Overall, I loved Spinning Silver was wonderful and right up my alley. I’m always a fan of fairytale retellings, historical fantasy and interesting female characters. However, some of the plotlines wrap up in quick and neat ways that sometimes feel unsatisfying. Miryem’s resolution with the Staryk king felt rushed, even if I liked the outcome. Miryem was the most fleshed-out character and Wanda had a satisfying arc, but Irina felt the most distant and separate of the three storylines. There were many threads running through the story, and sometimes it got caught up in trying to get all the parts aligned with one another. The chapters with a POV that was not Irina, Miryem or Wanda, although rare, were not as interesting or developed.
Nevertheless, I was thoroughly enjoyed Novik’s book. The frosty, snowy atmosphere really got me in the mood for the winter holidays, especially since my area isn’t known for nippy temperatures. The historical backdrop for the story isn’t distracting and provides enough detail to set up the kinds of lives each of the characters has. The strength of this book comes through in the characterization of Miryem, Wanda and Irina and the way the all set out to achieve each of their goals.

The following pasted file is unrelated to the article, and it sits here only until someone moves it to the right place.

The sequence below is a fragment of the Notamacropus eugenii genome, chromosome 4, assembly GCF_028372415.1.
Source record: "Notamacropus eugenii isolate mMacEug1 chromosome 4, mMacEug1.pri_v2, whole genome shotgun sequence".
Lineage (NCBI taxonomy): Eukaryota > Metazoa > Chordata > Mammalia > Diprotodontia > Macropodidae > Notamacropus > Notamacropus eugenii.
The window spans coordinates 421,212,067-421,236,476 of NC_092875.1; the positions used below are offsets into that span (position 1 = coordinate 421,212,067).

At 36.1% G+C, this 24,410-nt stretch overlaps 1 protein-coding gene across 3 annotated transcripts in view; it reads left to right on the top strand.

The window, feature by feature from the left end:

Miryem’s pride and stubbornness are extremely relatable, even when her pride becomes rashness. She has a need to prove herself, not just as a woman, but as a Jewish minority in a primarily Christian village. Miryem loves her family and strives to protect them from enemies, magical and human ones alike. Even the way Miryem handles the Staryk king is a show of her determination, tenacity, and resourcefulness.
Wanda’s quiet ambition and struggle to be recognized as someone worthy of respect is something that many can identify with. Her father’s cruelty drives a wedge between her and her brothers and relegates the household to poverty. Through adversity, she and her siblings learn to trust one another and become a family once again. Wanda’s connection with Miryem’s family helps her and her brothers find the kindness, love, and respect missing from their troubled home. Wanda can live the life she wants instead of subjecting herself to someone else’s whim.
Irina’s fight to save her life and occupy a space of power is a tense one as she outsmarts and bargains with the evil demon inhabiting her husband’s body. Even though this agency comes at a dangerous price and was not of her choosing, Irina uses her wiles to do what is best for herself, her family, and her people. Like the other two women, Irina is determined to take what no one will give her and make her life on her own terms.
Although Wanda, Irina, and Miryem share different experiences, they are determined to show their value to those around them. Novik’s wonderful writing style leaves you with thoughtful quotes that can resonate with anyone. If you need a book with believable female characters, creepy snow elves, and a chilly winter setting, Spinning Silver is for you.